TRADE MARK, IMAGE RIGHTS
Jonny Wilkinson, hero of England’s triumph in the 2004 Rugby World Cup, is considering using trade mark law or patent law to protect his distinctive ‘cradle’ ritual which he uses to focus his mind before taking penalty or conversion kicks in the game.
The Scottish football team, Celtic FC, has succeeded in registering still images (a graphic representation) of their distinctive pre-match on field ‘huddles’ as a trademark, and a number of sports stars have had their photographic images registered as trademarks. But registration of the actual movement sequence itself would be a new departure in UK trademark law.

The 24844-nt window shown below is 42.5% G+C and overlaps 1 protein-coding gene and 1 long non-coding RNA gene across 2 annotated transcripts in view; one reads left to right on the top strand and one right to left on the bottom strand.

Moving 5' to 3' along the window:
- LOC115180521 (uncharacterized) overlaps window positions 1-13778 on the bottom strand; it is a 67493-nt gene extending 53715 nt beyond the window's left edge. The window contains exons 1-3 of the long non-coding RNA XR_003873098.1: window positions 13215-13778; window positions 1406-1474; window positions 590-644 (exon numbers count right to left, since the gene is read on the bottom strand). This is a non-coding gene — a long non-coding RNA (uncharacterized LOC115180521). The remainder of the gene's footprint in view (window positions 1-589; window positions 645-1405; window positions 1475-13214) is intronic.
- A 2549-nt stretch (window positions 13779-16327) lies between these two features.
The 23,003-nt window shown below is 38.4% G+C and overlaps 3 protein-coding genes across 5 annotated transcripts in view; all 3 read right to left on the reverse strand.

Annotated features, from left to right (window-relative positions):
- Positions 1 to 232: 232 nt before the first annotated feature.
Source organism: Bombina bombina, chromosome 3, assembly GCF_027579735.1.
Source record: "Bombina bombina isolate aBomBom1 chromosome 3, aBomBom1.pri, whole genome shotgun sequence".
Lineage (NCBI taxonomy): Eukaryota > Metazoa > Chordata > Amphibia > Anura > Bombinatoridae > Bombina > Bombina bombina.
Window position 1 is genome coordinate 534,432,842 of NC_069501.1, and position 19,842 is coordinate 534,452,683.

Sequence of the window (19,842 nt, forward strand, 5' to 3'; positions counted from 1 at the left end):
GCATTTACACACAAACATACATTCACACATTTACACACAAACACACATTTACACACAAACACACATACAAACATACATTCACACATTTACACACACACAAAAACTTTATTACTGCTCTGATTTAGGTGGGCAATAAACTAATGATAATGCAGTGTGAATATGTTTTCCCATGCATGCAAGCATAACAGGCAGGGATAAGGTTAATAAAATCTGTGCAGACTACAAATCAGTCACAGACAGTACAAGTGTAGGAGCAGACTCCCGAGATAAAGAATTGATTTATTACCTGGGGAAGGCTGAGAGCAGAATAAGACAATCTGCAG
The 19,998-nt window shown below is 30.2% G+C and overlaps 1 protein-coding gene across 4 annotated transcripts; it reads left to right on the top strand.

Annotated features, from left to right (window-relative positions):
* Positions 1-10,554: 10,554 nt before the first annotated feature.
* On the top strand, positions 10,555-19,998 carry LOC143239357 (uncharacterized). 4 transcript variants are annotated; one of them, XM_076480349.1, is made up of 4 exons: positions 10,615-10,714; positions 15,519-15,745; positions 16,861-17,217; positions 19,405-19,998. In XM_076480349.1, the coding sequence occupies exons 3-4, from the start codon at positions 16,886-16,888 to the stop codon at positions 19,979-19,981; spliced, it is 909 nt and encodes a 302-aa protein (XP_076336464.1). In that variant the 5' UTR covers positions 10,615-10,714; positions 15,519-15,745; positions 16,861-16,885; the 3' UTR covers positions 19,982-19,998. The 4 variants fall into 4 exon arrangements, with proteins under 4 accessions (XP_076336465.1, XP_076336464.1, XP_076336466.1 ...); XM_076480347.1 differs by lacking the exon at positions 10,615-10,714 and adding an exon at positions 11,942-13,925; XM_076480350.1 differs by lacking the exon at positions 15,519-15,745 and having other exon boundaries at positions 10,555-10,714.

Movement marks themselves are not unknown and a number of companies have registered moving images but these have been in a graphic form (for example, a rotating company logo). At the most basic level, for trade mark registration to succeed the ‘movement mark’ would have to be capable of being represented graphically and of distinguishing the goods of one person from that of another.
However, it is possible that a complicated and original sequence of moves could have protection in copyright law just as a choreographed sequence of steps would be – as a dramatic copyright. Alternatively, it has been suggested that a sequence of movements which are new, non-obvious and invented and which have a practical end result with a commercial use could be protected by way of a patent.